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Twisted tween tale a heartless, violent bore

POSTED: October 30, 2013 9:04 p.m.

Now that the incredibly lucrative “Twilight” series has gone dark, Summit Entertainment hopes to replace it with another franchise adapted from a popular series of young adult novels: Orson Scott Card’s Ender’s Game series.

It’s a standard trope of young adult fiction to place the fate of the world in the hands of a teenage character. We accept it as a convention of the genre as long as the backstory convinces us to suspend our disbelief.

I didn’t buy into the premise of “Ender’s Game” for a moment.

Fifty years after narrowly defending Earth against alien “Buggers,” the military establishment of the planet is preparing for another battle, and is looking for someone to lead the entire army against the aliens.

And they’re going to choose a 12-year-old to command that army? To devise a strategy and make tactical adjustments during battle while adult army commanders look on silently?

Ender (Asa Butterfield), the title character and inevitable choice for commander, isn’t a supernatural prodigy chosen by prophecy. He isn’t protected and strengthened by the ghosts of his forebears. Nor is he just one of many soldiers who pulls off a miraculous feat during battle.

We are asked to believe Earth’s military would protect the planet by systematically training a preteen Patton who will command an army of tweens who have never experienced real warfare.

It’s simply not believable, even for young adult science fiction.

The casting doesn’t help, either. Butterfield, who played the title character in “Hugo,” is a promising young actor. But at 16, he is thin as a bamboo stalk. He does not offer an authoritative presence beyond his years.

Even if we buy into this young boy’s fantasy, “Ender’s Game” suffers from numerous other problems.

Ender must earn his position as commander by leading his teen team through a series of battle simulations against other teams.

Most of the movie plays out like a video game being played by someone else. Each battle sequence is one level of the game, all held together by a very thin storyline. It becomes exceedingly tedious.

It’s also relentlessly militaristic. Perhaps the preteen boys for whom this movie is made will get a charge out of seeing kids being trained to ruthlessly defeat each other in the simulations, but I found it disturbing.

The kids eagerly grow into the remorseless warriors their trainers want them to be, without ever considering what real battle will be like.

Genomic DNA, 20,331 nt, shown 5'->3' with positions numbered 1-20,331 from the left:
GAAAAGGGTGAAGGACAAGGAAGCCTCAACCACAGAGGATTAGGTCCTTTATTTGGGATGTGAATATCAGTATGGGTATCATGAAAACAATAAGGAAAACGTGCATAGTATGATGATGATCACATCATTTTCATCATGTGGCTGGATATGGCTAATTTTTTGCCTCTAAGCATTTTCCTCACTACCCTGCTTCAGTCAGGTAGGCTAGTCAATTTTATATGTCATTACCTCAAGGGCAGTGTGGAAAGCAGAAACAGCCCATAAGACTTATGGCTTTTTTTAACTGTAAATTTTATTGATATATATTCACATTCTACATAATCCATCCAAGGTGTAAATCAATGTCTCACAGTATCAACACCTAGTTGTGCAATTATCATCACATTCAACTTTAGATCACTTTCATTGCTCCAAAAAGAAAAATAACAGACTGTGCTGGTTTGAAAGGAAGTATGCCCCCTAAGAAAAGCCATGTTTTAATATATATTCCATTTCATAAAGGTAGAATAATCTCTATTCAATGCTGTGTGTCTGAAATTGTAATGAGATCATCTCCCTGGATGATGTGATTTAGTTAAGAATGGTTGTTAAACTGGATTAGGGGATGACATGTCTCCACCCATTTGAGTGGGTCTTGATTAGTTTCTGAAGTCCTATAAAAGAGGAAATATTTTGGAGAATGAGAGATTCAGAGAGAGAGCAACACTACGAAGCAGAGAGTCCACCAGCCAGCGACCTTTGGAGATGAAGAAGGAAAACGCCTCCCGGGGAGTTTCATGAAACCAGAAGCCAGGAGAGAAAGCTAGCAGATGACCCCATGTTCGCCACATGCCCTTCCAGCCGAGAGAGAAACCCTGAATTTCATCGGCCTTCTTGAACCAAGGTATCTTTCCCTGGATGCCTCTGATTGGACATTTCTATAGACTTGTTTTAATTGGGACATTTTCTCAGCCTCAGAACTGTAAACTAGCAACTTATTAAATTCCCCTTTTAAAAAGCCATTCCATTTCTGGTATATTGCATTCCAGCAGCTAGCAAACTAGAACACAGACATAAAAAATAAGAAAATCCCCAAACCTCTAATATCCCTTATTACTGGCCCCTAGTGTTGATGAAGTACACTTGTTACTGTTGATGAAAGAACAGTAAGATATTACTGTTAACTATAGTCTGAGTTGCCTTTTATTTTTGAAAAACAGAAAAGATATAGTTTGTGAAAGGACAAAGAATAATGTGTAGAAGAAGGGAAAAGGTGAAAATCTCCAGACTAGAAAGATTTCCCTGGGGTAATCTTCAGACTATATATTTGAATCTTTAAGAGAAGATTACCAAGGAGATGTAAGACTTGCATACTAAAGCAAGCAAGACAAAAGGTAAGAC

Forgive the obscure reference, but the movie reminded me of the infamous World War II-era Disney animated short “Education for Death,” which chronicles how a normal, empathetic German boy named Hans is raised to become a lethal cog in the Nazi war machine. The film inspires in the viewer a conflicted mix of sympathy and hatred for Hans. It isn’t his fault the Nazi regime molds him into a killer, yet he becomes revolting and barely human.

Similarly, it isn’t Ender’s fault he grows up in a thoroughly militarized society. Yet he so eagerly accepts his fate and is so naturally suited to ruling his peers and destroying his enemies that he is rather detestable.

It should give nothing away to say that Ender eventually will learn a lesson about empathy and the costs of real warfare. This humanistic message is greatly undercut, though, by how much death Ender causes and how violent he becomes before he reaches his epiphany.

One of the inevitable impacts of successful young adult novels and movies is that young viewers idolize the protagonist to some degree. It’s no coincidence, for instance, that young girls recently became interested in bows and arrows.

So will the boys who see “Ender’s Game” understand they should not view Ender as a role model as he slays one enemy after another, when the movie spends less than 15 minutes exploring Ender’s peaceful side and around 100 minutes showing him as a Napoleonic destroyer?

Even if he were mature enough to see this PG-13 movie, I wouldn’t allow my son to see “Ender’s Game.”

Jeff Marker is head of the Communication, Media & Journalism Department at the University of North Georgia. His reviews appear weekly in Get Out and on gainesvilletimes.com/getout.


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